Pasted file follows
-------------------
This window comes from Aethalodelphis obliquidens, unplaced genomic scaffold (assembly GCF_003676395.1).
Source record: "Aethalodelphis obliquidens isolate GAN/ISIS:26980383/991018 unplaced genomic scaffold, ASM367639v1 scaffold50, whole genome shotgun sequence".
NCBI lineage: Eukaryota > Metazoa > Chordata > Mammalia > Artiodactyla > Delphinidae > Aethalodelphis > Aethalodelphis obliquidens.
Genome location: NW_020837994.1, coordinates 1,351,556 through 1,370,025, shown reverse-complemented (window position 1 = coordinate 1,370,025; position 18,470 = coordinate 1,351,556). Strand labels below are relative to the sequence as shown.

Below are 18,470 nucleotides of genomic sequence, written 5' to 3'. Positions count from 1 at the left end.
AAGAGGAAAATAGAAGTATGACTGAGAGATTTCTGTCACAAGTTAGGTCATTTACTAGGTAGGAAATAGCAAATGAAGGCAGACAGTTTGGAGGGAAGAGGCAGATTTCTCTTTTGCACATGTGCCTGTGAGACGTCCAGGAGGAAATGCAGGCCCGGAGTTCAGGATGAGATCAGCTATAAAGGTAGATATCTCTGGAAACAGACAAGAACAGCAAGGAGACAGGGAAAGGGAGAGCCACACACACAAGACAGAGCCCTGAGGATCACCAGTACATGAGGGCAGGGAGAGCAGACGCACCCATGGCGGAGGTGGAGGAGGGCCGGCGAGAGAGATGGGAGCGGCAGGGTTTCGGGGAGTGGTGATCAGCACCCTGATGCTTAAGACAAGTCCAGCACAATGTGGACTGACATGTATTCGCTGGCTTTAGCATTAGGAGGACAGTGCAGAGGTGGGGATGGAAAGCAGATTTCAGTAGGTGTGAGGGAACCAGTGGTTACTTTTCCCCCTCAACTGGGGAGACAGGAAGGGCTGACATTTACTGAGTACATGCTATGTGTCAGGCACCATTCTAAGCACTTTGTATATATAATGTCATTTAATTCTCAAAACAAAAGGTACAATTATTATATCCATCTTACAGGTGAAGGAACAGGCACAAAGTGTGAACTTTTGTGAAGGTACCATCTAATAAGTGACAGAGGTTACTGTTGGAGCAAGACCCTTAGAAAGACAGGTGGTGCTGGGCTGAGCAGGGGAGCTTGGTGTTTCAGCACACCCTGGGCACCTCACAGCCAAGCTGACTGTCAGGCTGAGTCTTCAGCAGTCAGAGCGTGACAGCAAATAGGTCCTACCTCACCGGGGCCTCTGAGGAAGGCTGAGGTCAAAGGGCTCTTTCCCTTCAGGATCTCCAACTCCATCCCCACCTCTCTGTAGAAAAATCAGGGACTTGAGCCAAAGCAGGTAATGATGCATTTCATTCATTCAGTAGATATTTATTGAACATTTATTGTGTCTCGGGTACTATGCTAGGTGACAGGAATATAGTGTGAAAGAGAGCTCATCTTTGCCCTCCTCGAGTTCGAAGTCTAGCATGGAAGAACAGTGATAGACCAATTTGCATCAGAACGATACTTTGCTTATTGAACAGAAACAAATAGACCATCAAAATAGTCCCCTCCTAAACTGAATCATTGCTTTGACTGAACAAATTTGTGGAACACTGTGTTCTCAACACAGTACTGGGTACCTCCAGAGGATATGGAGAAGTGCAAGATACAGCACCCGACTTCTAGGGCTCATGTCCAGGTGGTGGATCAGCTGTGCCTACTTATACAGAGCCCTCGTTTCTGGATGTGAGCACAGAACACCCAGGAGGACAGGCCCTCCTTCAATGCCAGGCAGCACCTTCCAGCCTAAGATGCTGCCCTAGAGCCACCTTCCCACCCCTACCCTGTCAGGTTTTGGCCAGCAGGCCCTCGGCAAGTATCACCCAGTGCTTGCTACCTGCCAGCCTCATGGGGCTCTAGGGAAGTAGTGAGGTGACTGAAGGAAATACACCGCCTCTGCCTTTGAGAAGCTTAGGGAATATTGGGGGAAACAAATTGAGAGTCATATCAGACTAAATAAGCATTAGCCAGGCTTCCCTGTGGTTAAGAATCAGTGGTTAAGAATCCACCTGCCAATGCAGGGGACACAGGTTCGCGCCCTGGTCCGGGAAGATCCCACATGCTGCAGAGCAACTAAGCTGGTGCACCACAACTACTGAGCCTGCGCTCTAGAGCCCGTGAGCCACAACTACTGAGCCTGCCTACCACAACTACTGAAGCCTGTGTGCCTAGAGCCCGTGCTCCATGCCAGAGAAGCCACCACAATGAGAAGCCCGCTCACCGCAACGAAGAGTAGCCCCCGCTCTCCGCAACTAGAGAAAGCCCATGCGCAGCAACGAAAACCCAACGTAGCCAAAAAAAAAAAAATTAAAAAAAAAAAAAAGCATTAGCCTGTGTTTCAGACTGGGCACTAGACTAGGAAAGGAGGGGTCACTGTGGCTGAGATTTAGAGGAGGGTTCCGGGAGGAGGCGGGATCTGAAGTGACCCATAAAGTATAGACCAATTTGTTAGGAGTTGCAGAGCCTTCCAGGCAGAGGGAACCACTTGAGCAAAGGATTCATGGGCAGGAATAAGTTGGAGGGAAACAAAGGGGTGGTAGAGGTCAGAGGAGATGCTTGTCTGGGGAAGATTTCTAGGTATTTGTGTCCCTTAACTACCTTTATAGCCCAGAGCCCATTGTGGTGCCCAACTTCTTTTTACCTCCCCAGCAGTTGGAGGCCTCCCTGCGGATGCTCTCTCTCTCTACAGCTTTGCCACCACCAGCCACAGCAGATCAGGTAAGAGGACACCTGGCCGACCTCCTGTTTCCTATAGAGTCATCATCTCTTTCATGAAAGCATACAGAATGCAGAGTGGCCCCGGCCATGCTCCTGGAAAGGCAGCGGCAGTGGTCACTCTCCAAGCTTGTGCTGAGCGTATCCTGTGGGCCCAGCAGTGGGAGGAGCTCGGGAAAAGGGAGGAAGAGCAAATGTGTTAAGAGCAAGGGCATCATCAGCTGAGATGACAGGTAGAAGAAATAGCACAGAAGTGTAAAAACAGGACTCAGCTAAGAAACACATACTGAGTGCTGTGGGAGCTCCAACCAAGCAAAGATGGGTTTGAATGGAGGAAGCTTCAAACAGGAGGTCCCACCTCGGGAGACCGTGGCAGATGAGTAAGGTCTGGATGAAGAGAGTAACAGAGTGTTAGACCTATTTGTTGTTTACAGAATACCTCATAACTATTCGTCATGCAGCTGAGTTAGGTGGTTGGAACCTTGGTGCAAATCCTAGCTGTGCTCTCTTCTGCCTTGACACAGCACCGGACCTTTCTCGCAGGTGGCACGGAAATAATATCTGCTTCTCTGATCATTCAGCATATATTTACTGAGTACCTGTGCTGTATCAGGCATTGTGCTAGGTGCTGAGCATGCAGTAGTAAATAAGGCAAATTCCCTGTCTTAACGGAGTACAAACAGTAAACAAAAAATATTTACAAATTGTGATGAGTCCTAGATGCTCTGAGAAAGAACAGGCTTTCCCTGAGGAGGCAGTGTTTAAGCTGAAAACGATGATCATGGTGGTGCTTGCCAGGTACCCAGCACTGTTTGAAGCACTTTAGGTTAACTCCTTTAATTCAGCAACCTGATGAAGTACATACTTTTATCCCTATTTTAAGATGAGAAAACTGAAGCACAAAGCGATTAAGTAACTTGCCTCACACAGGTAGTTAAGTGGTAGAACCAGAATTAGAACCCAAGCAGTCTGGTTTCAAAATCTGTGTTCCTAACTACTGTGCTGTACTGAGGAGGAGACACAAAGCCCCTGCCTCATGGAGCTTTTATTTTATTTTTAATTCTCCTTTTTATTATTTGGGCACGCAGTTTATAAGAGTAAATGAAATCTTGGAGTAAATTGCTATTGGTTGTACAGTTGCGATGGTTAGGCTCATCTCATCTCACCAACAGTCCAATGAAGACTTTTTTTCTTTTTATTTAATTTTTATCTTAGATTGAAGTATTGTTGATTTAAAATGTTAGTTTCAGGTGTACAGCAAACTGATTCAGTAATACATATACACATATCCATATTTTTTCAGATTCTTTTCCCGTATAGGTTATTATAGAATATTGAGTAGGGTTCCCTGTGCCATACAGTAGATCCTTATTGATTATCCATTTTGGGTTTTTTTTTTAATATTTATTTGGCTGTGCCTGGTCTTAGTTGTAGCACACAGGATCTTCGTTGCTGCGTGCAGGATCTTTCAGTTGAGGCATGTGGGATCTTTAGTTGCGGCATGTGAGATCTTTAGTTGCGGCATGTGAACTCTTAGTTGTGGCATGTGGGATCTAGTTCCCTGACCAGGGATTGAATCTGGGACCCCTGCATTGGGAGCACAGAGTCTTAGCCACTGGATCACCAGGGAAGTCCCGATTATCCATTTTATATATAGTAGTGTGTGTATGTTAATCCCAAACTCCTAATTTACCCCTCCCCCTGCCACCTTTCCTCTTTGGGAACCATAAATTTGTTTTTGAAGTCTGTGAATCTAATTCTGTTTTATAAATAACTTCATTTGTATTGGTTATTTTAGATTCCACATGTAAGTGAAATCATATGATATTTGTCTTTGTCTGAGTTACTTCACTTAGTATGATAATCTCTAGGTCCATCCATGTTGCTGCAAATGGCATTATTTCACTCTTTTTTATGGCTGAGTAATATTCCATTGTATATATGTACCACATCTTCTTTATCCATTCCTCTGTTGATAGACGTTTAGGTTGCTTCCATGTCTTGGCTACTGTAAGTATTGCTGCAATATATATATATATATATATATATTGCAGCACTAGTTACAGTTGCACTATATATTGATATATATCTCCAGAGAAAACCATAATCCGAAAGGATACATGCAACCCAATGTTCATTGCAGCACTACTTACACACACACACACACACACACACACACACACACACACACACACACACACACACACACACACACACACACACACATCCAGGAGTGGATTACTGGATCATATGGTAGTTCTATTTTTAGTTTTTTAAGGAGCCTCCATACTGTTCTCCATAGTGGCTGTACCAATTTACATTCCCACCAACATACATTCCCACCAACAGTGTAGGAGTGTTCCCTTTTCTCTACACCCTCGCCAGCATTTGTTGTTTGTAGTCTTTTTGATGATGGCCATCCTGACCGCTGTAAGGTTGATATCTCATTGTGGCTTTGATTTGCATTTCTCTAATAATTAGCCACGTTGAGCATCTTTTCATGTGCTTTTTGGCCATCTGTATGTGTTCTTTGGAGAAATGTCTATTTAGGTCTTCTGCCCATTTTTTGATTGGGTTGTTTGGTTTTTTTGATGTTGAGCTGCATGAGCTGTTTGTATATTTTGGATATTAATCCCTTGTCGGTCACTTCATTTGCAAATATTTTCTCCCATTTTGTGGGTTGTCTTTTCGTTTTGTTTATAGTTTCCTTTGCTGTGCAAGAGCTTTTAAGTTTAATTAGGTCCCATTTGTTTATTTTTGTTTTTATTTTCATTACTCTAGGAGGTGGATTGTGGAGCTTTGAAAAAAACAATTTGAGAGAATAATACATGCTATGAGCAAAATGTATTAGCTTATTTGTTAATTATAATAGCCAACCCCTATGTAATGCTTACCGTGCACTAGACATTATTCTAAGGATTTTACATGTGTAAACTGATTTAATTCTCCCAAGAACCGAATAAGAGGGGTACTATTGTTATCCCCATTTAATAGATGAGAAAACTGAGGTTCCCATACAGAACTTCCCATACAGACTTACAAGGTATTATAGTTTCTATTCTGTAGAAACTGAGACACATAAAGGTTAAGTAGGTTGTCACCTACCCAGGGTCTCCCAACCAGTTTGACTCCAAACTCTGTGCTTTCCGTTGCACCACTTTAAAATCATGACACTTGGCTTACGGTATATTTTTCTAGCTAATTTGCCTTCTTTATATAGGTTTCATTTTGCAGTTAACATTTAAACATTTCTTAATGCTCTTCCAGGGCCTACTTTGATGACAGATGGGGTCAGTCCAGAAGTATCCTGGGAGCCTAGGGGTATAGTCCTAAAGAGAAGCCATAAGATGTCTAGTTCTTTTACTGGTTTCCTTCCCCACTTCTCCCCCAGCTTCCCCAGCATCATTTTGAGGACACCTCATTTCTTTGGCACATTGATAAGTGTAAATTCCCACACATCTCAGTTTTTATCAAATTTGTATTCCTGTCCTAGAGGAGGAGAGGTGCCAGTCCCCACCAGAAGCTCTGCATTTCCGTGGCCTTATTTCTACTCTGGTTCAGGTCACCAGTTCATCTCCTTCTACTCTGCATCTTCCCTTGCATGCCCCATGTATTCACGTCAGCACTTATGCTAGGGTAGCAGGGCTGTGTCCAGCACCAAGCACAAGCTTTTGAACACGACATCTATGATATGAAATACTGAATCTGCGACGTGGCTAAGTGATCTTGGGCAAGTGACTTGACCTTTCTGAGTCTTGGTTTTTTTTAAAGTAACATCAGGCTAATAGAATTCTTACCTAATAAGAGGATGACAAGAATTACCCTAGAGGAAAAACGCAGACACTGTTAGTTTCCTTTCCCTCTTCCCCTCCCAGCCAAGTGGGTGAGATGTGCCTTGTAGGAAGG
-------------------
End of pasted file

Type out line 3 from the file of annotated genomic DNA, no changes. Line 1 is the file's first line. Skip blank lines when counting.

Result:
NCBI lineage: Eukaryota > Metazoa > Chordata > Mammalia > Artiodactyla > Delphinidae > Aethalodelphis > Aethalodelphis obliquidens.